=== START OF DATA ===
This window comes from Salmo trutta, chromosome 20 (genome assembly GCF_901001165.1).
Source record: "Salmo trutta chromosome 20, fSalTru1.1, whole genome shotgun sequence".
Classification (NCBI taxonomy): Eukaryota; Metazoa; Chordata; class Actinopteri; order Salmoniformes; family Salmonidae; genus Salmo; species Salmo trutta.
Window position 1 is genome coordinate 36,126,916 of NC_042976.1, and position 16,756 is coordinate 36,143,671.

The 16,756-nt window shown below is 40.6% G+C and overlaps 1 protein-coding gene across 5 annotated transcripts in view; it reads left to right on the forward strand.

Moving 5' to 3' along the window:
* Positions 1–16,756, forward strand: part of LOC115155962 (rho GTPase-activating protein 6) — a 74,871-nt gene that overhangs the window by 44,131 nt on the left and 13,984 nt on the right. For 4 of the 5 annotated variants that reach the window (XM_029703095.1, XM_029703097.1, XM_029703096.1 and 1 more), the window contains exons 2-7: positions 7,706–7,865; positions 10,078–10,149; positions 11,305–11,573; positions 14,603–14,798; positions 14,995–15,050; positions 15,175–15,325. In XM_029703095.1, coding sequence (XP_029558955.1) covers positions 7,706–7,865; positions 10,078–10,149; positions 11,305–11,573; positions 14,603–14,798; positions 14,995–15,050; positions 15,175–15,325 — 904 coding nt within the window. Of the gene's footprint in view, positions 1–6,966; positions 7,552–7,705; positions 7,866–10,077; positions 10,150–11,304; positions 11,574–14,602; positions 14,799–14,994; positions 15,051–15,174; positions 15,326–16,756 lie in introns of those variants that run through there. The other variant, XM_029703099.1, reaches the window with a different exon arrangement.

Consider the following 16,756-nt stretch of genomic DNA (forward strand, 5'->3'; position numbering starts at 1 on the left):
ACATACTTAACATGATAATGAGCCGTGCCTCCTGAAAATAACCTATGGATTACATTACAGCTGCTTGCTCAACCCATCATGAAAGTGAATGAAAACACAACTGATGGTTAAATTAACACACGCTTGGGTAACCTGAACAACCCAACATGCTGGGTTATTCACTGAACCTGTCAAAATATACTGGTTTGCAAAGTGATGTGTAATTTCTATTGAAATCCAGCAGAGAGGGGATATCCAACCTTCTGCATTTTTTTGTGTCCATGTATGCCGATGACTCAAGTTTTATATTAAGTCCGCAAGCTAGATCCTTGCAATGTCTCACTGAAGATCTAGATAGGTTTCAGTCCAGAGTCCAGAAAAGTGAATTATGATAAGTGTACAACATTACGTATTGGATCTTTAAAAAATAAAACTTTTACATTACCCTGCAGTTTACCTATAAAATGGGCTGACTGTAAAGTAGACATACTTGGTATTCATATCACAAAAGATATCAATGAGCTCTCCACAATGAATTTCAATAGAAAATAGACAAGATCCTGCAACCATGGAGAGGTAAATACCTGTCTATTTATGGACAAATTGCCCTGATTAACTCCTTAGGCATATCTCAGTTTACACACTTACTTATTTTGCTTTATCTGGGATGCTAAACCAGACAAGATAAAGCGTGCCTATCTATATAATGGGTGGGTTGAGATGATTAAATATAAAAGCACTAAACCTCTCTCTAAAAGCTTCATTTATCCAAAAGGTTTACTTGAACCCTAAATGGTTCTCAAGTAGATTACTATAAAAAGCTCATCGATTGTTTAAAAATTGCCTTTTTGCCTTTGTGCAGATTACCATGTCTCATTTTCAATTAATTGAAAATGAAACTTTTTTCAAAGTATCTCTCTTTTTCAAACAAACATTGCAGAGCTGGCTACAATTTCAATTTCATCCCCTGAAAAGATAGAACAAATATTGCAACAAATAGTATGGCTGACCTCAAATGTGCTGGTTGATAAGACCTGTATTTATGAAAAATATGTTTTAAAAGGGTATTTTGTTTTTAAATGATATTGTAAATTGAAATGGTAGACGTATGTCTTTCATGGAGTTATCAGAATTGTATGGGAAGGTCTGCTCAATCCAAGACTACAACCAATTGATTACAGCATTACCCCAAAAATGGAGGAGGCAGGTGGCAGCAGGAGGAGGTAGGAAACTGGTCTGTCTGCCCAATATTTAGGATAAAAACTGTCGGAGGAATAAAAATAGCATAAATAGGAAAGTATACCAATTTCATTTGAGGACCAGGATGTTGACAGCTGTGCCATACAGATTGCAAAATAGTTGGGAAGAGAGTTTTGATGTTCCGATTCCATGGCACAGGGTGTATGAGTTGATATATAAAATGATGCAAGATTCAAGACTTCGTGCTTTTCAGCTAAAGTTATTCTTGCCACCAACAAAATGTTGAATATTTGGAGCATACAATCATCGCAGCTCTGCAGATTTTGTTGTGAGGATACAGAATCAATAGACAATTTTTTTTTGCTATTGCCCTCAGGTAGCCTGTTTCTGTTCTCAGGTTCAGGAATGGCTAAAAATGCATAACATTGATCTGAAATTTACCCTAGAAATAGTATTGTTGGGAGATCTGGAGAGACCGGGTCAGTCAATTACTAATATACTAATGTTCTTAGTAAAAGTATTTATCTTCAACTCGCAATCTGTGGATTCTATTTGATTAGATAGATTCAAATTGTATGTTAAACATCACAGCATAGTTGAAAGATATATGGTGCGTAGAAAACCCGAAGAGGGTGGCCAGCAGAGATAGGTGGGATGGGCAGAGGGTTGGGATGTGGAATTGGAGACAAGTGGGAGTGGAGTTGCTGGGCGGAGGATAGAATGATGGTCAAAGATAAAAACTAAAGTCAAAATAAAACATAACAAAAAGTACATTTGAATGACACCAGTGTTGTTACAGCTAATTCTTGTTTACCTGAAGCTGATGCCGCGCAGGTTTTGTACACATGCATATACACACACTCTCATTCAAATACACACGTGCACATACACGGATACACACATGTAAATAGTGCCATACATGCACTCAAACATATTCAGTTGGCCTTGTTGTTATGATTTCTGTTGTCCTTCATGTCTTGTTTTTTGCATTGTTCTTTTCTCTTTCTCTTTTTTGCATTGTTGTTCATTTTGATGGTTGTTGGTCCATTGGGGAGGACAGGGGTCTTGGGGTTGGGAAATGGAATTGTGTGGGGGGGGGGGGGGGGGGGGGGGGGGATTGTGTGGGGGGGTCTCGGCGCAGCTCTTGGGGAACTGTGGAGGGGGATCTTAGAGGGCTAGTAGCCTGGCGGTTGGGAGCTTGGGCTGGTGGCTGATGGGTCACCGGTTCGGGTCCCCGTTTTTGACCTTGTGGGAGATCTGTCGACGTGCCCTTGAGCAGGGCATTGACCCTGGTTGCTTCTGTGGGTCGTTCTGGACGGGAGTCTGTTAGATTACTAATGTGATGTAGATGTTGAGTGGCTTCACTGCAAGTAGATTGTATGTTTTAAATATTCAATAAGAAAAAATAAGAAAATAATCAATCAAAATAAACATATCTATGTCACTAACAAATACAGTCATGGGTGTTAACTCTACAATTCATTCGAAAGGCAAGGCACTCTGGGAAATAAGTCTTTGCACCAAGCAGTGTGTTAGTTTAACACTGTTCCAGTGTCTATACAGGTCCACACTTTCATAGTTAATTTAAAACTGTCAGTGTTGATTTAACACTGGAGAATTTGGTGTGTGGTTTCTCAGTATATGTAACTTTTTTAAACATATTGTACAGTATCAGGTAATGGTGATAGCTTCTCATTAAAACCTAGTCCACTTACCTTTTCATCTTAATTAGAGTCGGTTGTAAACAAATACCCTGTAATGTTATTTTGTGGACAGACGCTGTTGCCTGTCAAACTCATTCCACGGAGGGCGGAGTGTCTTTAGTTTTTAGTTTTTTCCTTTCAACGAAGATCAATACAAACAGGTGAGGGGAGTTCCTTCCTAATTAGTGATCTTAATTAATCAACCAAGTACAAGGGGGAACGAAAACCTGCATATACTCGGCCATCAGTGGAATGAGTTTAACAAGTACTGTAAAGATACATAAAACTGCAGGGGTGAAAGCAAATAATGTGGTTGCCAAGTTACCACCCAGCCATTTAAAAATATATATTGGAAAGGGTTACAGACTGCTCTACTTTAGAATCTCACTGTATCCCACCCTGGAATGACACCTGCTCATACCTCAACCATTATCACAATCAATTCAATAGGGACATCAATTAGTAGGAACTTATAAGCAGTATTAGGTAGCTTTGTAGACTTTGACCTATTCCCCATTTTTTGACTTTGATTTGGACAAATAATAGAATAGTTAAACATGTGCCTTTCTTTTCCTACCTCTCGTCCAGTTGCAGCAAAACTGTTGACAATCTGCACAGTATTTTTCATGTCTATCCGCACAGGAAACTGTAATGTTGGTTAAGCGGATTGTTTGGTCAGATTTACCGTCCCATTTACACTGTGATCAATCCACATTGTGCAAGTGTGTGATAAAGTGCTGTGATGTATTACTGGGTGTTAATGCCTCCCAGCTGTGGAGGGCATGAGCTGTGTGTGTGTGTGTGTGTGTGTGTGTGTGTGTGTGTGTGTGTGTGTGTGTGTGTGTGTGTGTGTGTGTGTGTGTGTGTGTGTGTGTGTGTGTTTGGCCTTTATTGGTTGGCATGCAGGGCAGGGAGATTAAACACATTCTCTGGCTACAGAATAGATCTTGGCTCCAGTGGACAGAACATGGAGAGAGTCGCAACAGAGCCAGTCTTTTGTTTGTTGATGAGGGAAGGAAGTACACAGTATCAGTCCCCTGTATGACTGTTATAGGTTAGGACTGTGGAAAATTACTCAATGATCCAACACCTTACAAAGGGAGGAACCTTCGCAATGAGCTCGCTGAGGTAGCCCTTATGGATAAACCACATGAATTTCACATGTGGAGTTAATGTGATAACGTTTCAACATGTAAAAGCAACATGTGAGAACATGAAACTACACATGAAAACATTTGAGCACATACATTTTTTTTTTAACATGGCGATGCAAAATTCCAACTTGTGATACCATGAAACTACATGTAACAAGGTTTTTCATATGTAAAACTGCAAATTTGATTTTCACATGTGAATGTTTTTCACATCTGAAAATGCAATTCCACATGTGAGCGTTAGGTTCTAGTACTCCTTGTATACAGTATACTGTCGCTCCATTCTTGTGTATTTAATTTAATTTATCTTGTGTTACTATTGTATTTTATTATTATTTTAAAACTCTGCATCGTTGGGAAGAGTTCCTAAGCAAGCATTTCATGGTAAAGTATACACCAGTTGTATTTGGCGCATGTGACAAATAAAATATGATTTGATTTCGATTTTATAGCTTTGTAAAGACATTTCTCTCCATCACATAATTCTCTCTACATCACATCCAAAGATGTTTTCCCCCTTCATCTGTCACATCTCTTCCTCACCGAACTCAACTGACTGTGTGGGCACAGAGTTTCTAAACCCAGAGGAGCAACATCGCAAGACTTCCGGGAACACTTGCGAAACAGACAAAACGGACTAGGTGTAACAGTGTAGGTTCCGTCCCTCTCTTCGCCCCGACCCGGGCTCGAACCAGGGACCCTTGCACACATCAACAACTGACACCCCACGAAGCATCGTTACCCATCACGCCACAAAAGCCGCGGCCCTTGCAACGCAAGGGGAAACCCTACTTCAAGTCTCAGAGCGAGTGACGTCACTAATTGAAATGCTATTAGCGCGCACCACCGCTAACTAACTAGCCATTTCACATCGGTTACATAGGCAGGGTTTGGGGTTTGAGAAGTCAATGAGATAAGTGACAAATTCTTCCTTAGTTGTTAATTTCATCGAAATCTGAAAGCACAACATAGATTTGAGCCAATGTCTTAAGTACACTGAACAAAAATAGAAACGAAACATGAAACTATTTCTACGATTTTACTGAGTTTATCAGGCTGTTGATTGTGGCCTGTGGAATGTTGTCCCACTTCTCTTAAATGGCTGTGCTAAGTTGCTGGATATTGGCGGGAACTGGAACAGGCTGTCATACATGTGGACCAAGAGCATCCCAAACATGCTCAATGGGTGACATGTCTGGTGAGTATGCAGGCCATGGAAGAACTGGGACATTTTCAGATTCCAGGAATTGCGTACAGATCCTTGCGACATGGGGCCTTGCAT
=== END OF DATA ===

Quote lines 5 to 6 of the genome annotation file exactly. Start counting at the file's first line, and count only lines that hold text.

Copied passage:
The 16,756-nt window shown below is 40.6% G+C and overlaps 1 protein-coding gene across 5 annotated transcripts in view; it reads left to right on the forward strand.

Moving 5' to 3' along the window: